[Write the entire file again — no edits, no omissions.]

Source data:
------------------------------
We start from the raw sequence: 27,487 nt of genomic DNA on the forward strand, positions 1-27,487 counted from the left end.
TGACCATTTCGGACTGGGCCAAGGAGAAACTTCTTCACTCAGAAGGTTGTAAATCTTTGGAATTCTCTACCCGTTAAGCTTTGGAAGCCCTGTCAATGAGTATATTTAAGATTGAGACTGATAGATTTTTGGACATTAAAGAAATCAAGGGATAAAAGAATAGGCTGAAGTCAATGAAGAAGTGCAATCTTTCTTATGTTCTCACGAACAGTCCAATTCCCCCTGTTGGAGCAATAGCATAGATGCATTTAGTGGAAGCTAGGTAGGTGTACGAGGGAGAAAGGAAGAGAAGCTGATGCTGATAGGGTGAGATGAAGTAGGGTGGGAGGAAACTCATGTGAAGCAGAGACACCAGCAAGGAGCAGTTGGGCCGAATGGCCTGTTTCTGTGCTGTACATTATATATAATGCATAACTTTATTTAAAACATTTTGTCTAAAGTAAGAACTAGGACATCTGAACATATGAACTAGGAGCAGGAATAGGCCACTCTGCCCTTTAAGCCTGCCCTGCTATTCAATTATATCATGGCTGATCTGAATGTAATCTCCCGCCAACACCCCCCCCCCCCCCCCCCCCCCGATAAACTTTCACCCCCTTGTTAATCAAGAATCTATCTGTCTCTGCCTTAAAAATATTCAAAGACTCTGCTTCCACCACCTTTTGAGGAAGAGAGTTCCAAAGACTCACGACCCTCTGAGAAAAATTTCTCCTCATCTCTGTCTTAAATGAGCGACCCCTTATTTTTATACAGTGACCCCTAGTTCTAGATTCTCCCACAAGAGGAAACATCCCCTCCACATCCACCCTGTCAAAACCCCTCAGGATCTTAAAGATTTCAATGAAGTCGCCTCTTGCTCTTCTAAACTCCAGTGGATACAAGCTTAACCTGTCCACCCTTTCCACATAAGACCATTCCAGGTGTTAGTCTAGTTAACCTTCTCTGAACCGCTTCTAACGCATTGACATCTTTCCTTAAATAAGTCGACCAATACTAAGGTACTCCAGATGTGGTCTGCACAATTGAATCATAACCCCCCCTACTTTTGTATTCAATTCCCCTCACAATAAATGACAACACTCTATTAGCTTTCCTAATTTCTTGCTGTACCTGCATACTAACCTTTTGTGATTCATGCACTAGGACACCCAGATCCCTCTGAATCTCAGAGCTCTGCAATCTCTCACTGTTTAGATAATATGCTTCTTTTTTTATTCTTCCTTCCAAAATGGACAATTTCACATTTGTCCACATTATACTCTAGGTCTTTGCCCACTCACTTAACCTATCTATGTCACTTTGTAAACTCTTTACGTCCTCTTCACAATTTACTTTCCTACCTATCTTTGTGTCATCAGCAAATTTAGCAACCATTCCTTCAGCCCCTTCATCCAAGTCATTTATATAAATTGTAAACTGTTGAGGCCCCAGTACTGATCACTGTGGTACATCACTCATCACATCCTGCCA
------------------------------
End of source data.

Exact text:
We start from the raw sequence: 27,487 nt of genomic DNA on the forward strand, positions 1-27,487 counted from the left end.
TGACCATTTCGGACTGGGCCAAGGAGAAACTTCTTCACTCAGAAGGTTGTAAATCTTTGGAATTCTCTACCCGTTAAGCTTTGGAAGCCCTGTCAATGAGTATATTTAAGATTGAGACTGATAGATTTTTGGACATTAAAGAAATCAAGGGATAAAAGAATAGGCTGAAGTCAATGAAGAAGTGCAATCTTTCTTATGTTCTCACGAACAGTCCAATTCCCCCTGTTGGAGCAATAGCATAGATGCATTTAGTGGAAGCTAGGTAGGTGTACGAGGGAGAAAGGAAGAGAAGCTGATGCTGATAGGGTGAGATGAAGTAGGGTGGGAGGAAACTCATGTGAAGCAGAGACACCAGCAAGGAGCAGTTGGGCCGAATGGCCTGTTTCTGTGCTGTACATTATATATAATGCATAACTTTATTTAAAACATTTTGTCTAAAGTAAGAACTAGGACATCTGAACATATGAACTAGGAGCAGGAATAGGCCACTCTGCCCTTTAAGCCTGCCCTGCTATTCAATTATATCATGGCTGATCTGAATGTAATCTCCCGCCAACACCCCCCCCCCCCCCCCCCCCCCGATAAACTTTCACCCCCTTGTTAATCAAGAATCTATCTGTCTCTGCCTTAAAAATATTCAAAGACTCTGCTTCCACCACCTTTTGAGGAAGAGAGTTCCAAAGACTCACGACCCTCTGAGAAAAATTTCTCCTCATCTCTGTCTTAAATGAGCGACCCCTTATTTTTATACAGTGACCCCTAGTTCTAGATTCTCCCACAAGAGGAAACATCCCCTCCACATCCACCCTGTCAAAACCCCTCAGGATCTTAAAGATTTCAATGAAGTCGCCTCTTGCTCTTCTAAACTCCAGTGGATACAAGCTTAACCTGTCCACCCTTTCCACATAAGACCATTCCAGGTGTTAGTCTAGTTAACCTTCTCTGAACCGCTTCTAACGCATTGACATCTTTCCTTAAATAAGTCGACCAATACTAAGGTACTCCAGATGTGGTCTGCACAATTGAATCATAACCCCCCCTACTTTTGTATTCAATTCCCCTCACAATAAATGACAACACTCTATTAGCTTTCCTAATTTCTTGCTGTACCTGCATACTAACCTTTTGTGATTCATGCACTAGGACACCCAGATCCCTCTGAATCTCAGAGCTCTGCAATCTCTCACTGTTTAGATAATATGCTTCTTTTTTTATTCTTCCTTCCAAAATGGACAATTTCACATTTGTCCACATTATACTCTAGGTCTTTGCCCACTCACTTAACCTATCTATGTCACTTTGTAAACTCTTTACGTCCTCTTCACAATTTACTTTCCTACCTATCTTTGTGTCATCAGCAAATTTAGCAACCATTCCTTCAGCCCCTTCATCCAAGTCATTTATATAAATTGTAAACTGTTGAGGCCCCAGTACTGATCACTGTGGTACATCACTCATCACATCCTGCCA